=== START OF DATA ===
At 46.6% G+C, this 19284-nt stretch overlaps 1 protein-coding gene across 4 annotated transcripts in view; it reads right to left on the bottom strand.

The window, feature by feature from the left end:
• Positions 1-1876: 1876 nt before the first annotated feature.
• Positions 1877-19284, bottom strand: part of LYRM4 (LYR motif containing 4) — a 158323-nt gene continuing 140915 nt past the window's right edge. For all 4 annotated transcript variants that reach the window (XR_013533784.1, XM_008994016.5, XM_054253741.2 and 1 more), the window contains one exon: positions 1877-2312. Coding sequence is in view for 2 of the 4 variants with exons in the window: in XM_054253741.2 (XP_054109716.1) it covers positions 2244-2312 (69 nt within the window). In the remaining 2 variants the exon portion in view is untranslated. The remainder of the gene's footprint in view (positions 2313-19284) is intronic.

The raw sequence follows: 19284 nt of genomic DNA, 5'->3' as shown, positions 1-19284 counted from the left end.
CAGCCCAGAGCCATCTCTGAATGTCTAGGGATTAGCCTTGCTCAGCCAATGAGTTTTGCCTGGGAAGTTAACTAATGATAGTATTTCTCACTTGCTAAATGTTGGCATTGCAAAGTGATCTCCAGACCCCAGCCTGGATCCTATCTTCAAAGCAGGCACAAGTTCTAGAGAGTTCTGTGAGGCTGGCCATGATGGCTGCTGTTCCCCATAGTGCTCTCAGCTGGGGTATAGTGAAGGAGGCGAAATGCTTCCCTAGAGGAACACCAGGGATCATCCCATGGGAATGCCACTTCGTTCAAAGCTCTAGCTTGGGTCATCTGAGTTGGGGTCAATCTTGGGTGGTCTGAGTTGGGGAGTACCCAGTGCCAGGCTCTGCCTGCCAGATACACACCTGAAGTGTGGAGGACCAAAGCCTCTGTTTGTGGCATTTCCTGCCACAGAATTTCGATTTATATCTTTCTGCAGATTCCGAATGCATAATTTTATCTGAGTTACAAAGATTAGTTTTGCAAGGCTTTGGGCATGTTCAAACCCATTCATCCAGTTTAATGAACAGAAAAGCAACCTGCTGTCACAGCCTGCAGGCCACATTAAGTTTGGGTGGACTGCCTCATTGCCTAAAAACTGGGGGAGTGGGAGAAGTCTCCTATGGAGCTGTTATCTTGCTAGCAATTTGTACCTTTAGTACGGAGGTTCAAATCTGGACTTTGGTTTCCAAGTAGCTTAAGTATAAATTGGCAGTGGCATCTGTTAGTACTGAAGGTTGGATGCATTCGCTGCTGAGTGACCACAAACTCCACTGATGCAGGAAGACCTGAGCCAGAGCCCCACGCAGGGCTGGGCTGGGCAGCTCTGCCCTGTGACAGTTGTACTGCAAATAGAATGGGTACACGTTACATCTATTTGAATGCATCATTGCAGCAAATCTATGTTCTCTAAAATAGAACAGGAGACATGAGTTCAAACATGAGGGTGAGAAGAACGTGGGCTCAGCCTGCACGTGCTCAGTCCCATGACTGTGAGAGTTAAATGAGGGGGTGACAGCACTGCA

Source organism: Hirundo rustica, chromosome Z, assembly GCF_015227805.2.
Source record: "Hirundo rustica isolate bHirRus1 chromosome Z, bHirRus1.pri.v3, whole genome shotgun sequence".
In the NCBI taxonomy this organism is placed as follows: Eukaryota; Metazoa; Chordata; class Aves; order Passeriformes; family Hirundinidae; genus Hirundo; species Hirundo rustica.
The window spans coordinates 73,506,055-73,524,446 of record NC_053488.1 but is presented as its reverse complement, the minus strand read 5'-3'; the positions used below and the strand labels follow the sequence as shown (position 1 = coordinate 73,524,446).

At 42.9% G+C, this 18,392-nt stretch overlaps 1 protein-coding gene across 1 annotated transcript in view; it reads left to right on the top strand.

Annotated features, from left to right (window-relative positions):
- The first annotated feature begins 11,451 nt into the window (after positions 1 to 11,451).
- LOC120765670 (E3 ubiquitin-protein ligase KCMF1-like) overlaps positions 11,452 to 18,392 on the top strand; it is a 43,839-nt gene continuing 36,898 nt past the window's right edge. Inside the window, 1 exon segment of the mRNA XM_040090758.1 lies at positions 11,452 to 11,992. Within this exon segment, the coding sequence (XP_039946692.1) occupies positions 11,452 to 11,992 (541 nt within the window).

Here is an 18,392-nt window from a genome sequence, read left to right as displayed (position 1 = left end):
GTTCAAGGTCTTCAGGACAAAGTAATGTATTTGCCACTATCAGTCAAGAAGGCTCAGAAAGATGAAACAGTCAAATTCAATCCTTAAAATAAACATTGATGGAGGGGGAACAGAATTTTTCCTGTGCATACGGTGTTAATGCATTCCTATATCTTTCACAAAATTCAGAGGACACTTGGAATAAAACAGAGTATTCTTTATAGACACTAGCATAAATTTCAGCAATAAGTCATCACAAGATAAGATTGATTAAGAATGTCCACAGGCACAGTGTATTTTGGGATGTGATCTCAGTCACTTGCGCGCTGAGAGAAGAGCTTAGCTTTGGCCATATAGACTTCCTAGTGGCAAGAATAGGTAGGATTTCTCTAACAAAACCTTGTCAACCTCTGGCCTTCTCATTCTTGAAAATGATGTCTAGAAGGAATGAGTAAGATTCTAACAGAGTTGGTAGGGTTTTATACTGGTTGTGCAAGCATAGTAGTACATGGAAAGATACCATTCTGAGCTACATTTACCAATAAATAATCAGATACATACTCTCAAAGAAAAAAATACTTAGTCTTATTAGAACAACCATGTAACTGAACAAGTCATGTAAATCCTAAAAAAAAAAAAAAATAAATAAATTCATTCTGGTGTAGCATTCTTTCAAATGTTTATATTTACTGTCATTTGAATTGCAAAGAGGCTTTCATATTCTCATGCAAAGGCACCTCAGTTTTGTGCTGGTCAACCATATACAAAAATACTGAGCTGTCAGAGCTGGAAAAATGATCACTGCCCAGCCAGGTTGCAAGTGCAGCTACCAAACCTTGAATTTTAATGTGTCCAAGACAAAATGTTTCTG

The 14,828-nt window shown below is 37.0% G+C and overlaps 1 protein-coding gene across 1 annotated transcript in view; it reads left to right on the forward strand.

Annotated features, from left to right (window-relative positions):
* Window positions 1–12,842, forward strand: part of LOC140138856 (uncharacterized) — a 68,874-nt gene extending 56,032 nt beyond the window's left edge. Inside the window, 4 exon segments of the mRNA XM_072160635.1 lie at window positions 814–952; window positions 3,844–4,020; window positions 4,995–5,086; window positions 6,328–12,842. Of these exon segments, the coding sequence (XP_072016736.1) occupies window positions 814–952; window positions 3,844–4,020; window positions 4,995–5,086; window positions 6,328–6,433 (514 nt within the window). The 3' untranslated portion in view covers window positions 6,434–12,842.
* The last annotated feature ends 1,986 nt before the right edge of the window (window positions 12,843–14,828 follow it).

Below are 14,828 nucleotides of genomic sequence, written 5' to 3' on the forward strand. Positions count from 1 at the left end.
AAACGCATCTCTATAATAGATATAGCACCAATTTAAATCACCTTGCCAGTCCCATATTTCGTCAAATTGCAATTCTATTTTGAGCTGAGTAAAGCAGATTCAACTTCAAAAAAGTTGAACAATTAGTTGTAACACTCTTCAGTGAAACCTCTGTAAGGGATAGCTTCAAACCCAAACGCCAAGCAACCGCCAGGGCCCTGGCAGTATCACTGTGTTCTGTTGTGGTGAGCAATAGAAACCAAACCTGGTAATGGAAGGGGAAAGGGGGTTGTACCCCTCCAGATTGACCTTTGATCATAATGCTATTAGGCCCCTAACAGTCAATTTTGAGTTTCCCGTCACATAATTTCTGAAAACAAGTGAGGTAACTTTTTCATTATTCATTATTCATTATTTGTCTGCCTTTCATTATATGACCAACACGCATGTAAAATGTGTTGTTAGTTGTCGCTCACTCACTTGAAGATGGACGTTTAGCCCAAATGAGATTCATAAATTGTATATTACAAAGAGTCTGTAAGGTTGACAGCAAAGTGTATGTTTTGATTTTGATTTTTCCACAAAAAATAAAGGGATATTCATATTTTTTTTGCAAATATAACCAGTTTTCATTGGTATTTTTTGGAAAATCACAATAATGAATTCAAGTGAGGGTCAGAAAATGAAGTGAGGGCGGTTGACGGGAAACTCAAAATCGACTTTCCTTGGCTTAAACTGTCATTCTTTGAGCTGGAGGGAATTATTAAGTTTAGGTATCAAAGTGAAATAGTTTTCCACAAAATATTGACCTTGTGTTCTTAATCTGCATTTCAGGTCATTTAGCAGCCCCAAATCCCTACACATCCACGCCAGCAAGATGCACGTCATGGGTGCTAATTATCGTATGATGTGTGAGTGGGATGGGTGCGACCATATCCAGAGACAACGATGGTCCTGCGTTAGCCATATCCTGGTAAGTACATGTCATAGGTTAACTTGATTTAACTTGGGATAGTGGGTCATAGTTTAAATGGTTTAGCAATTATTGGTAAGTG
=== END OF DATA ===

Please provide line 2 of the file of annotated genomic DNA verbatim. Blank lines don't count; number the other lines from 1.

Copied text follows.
The window, feature by feature from the left end: